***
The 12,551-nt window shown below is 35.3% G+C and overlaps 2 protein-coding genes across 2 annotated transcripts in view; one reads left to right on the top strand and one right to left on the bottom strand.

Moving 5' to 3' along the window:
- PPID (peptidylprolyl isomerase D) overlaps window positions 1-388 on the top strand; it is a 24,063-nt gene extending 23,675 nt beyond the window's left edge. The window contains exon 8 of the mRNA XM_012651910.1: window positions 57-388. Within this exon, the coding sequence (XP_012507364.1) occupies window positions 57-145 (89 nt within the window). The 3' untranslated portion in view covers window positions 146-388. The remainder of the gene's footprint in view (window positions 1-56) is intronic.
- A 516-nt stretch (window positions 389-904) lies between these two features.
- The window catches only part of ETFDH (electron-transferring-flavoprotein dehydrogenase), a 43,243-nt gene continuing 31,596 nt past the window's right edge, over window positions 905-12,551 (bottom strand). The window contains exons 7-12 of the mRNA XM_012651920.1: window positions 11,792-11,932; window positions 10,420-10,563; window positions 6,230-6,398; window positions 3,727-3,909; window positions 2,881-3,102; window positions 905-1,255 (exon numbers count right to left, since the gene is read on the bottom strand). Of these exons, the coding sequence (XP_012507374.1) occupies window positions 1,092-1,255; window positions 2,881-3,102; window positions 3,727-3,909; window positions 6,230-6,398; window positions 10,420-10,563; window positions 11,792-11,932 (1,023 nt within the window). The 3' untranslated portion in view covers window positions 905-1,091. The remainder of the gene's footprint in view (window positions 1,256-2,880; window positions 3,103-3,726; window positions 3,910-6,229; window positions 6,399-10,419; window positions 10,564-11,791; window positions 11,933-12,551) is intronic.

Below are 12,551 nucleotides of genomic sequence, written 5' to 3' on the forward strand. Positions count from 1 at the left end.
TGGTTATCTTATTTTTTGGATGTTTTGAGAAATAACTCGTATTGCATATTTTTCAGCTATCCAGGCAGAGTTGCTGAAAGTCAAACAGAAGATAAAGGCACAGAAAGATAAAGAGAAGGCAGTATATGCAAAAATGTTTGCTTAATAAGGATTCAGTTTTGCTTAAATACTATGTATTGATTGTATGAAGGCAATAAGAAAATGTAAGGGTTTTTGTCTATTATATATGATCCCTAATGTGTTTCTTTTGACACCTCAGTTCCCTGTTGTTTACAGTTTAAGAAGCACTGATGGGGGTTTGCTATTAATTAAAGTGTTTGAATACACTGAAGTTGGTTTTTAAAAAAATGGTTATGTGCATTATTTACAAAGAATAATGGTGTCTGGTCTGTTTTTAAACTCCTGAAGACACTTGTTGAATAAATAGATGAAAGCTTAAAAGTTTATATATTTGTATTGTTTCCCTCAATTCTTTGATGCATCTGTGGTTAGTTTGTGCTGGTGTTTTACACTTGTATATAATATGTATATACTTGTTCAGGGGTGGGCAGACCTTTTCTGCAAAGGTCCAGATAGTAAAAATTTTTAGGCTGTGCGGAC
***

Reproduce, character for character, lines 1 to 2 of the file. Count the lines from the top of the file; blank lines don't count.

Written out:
The 12,551-nt window shown below is 35.3% G+C and overlaps 2 protein-coding genes across 2 annotated transcripts in view; one reads left to right on the top strand and one right to left on the bottom strand.

Moving 5' to 3' along the window: